The nation is once again gripped with gun fever, and debates over gun control are back on the table. But whether you’re pro- or anti-Second Amendment (or somewhere in between) doesn’t matter—if you use cannabis, then the federal government says you can’t buy a gun.
According to The New York Times, gun sales in the U.S. spiked during the pandemic and continue to rise. Many of those sales went to first-time gun owners, and the number of households where a firearm was present rose to a whopping 39 percent. Here in New Mexico, a record-breaking 202,322 guns were sold last year, and you can bet your keister that some of those guns went to cannabis consumers. Whether those consumers knew it or not, the federal government says many of those purchases were illegal.
A decade ago the Bureau of Alcohol, Tobacco, Firearms and Explosives clarified that all cannabis users are committing an unlawful act, whether or not the drug has been legalized in their state. In an open letter to firearms businesses, the ATF wrote, “During a firearms transaction, a potential transferee may advise you that he or she is a user of medical marijuana, or present a medical marijuana card as identification or proof of residency.” The letter states unequivocally that federal law prohibits any person who is an “unlawful user of or addicted to any controlled substance,” and that anyone who “uses or is addicted to marijuana, regardless of whether his or her state has passed legislation authorizing marijuana use for medicinal purposes, is an unlawful user of or addicted to a controlled substance.”
The problem stems from a question on Form 4473—the firearm transaction record that is required to purchase a gun from a Federal Firearms License holder—which reads, “Are you an unlawful user of, or addicted to, marijuana or any depressant, stimulant, narcotic drug, or any other controlled substance?” Many gun transactions were being done under the belief that using cannabis in a state where it was legal was doing so “lawfully.” But if a marijuana user answered “no” to this question, they were—knowingly or not—lying on a federal document, a serious crime that can be penalized with a prison sentence. And if a gun seller knowingly sold a firearm to a cannabis user, then they broke the law, too.
This issue has largely been ignored, as it straddles two highly charged and controversial advocacy movements—both of which historically garner support from opposite sides of the political spectrum. Gun rights advocates and cannabis legalization advocates don’t immediately seem like obvious bedfellows.
But Republican Alaska Sen. Lisa Murkowski wrote a letter to the then-Attorney General Loretta Lynch in 2016 asking that the DOJ review gun regulations with regard to cannabis users. She noted that she didn’t support cannabis legalization in her state but said she was committed to playing a “constructive role” in seeing that her constituents got what they wanted.
“It is my judgment,” she wrote, “that denying Americans the personal Second Amendment right to possess firearms … for mere use of marijuana pursuant to state law is arbitrarily overboard.”
Alaskan firearms sales have also spiked during the pandemic, but the population there has always loved their guns. Murkowski’s concerns were more than intellectual in a state where about 1 in 1,000 residents owned a firearm.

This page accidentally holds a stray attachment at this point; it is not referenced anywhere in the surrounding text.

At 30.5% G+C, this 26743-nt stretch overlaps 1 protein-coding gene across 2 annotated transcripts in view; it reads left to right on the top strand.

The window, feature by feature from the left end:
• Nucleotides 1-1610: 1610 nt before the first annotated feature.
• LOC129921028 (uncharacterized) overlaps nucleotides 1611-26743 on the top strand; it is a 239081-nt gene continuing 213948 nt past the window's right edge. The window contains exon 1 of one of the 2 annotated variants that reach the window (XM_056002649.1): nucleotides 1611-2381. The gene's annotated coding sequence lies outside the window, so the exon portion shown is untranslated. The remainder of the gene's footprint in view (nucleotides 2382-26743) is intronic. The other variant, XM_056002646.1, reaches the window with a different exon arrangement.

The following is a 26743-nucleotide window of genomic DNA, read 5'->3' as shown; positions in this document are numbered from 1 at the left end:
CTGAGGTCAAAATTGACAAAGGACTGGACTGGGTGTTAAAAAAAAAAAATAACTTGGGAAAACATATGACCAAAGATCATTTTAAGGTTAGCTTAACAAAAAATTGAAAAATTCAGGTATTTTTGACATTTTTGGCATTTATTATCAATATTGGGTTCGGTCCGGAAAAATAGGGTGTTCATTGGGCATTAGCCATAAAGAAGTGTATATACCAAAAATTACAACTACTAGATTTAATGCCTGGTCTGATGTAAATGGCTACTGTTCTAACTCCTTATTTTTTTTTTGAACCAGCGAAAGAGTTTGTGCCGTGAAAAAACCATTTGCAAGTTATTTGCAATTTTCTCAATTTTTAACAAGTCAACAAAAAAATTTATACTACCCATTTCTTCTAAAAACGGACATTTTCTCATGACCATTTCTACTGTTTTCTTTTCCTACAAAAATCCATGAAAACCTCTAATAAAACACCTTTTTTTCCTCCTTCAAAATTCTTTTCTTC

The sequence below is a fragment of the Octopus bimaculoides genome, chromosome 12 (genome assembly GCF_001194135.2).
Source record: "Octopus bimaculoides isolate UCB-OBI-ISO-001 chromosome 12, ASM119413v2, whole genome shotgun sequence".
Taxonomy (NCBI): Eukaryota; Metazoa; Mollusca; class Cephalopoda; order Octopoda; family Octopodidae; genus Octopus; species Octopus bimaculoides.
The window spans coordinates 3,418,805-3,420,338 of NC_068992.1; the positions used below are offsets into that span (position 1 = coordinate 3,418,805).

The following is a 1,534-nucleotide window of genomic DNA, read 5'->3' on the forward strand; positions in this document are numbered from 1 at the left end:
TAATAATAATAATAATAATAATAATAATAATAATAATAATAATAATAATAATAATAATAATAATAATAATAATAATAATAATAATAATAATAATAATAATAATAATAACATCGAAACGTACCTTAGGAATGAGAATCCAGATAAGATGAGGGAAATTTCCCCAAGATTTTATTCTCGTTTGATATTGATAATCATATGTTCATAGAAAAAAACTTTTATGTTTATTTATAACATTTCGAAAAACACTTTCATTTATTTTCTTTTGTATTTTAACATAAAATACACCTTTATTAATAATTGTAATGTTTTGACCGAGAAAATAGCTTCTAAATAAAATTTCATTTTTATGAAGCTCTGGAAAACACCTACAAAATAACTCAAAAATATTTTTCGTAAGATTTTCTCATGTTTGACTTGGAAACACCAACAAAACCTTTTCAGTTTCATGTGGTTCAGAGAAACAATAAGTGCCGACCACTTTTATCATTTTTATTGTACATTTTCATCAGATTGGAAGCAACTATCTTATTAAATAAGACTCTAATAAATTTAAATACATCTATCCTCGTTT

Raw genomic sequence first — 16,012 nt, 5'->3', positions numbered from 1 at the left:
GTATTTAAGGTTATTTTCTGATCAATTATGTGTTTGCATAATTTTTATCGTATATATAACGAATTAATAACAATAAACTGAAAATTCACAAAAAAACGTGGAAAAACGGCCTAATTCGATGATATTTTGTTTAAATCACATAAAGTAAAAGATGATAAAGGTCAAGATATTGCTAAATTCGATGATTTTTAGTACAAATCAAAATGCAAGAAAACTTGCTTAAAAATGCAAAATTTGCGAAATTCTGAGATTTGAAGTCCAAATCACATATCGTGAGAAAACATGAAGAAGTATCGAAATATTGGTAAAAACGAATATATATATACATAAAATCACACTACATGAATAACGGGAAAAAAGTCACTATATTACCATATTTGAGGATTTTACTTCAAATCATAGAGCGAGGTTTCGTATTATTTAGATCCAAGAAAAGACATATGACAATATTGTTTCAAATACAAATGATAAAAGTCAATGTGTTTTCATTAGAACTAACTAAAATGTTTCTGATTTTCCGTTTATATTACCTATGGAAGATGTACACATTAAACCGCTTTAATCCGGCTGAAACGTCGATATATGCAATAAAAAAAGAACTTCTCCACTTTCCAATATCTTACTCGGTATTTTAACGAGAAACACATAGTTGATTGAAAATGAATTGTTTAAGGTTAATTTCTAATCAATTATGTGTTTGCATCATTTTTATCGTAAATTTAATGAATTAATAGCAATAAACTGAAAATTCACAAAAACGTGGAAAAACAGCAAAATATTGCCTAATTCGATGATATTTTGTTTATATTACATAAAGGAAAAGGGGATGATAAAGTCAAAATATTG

“Without such a review,” she wrote, “I fear that otherwise law-abiding citizens will choose to answer the marijuana use question on Form 4473 ‘no’ either they believe their use is fully lawful or because they believe marijuana use consistent with state law should not subject them to a firearms disability. In either case they would potentially be exposed to criminal liability for false statements.”
In response Assistant Attorney General Peter J. Kadzik wrote that the policy wouldn’t be changing until cannabis was rescheduled. A federal appeals court had already ruled to uphold the ban on selling firearms to medical cannabis card-holders months before, though, and it seemed like Murkowski was just about the only person who cared about the issue.
Later that year the ATF went on to change Form 4473 to include a warning that clarified that local laws regarding cannabis use did not apply when filling out the form. The warning seems to have been the final word on the subject.
This clear disregard for state autonomy could disproportionately affect veterans suffering from combat-related injuries. The battle to give veterans access to medical cannabis to help treat PTSD and chronic pain has been gaining steam in recent years with support from members of Congress. Only weeks ago a federal bill was introduced that would allow U.S. Department of Veterans Affairs doctors to discuss medical cannabis with their patients, as long as they live in a state that has a medical cannabis program.
According to a Harvard/Northeastern University survey, the largest predictor of gun ownership was military service. Researchers found that 44 percent of veterans reported owning at least one firearm. It’s highly likely that if the ATF retains its current policy these veterans will be cut off from a potentially life-changing therapy.
For many on both the left and right, this is as it should be, but cannabis users need to realize that as long as the right to bear arms is upheld by the government, barring cannabis users from enjoying that right delineates them as part of a separate class. The substance of this problem doesn’t affect the issues surrounding gun control as much as it does those around the lack of basic rights afforded to cannabis users.
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